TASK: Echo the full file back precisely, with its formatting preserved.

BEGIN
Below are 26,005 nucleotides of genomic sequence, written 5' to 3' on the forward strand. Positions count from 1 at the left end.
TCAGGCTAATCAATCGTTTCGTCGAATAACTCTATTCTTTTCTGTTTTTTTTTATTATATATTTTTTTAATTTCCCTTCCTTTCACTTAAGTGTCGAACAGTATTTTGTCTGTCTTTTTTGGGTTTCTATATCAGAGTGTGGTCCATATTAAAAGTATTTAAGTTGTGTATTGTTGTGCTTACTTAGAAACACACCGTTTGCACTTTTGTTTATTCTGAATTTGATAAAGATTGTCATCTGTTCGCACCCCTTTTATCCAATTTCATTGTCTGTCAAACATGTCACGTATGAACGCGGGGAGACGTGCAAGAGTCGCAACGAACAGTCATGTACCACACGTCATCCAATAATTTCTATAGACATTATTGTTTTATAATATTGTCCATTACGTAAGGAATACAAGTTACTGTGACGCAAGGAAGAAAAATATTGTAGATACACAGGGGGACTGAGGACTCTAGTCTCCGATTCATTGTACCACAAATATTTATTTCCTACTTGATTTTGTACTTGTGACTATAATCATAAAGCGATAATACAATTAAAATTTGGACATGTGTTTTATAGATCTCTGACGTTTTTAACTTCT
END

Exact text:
Below are 26,005 nucleotides of genomic sequence, written 5' to 3' on the forward strand. Positions count from 1 at the left end.
TCAGGCTAATCAATCGTTTCGTCGAATAACTCTATTCTTTTCTGTTTTTTTTTATTATATATTTTTTTAATTTCCCTTCCTTTCACTTAAGTGTCGAACAGTATTTTGTCTGTCTTTTTTGGGTTTCTATATCAGAGTGTGGTCCATATTAAAAGTATTTAAGTTGTGTATTGTTGTGCTTACTTAGAAACACACCGTTTGCACTTTTGTTTATTCTGAATTTGATAAAGATTGTCATCTGTTCGCACCCCTTTTATCCAATTTCATTGTCTGTCAAACATGTCACGTATGAACGCGGGGAGACGTGCAAGAGTCGCAACGAACAGTCATGTACCACACGTCATCCAATAATTTCTATAGACATTATTGTTTTATAATATTGTCCATTACGTAAGGAATACAAGTTACTGTGACGCAAGGAAGAAAAATATTGTAGATACACAGGGGGACTGAGGACTCTAGTCTCCGATTCATTGTACCACAAATATTTATTTCCTACTTGATTTTGTACTTGTGACTATAATCATAAAGCGATAATACAATTAAAATTTGGACATGTGTTTTATAGATCTCTGACGTTTTTAACTTCT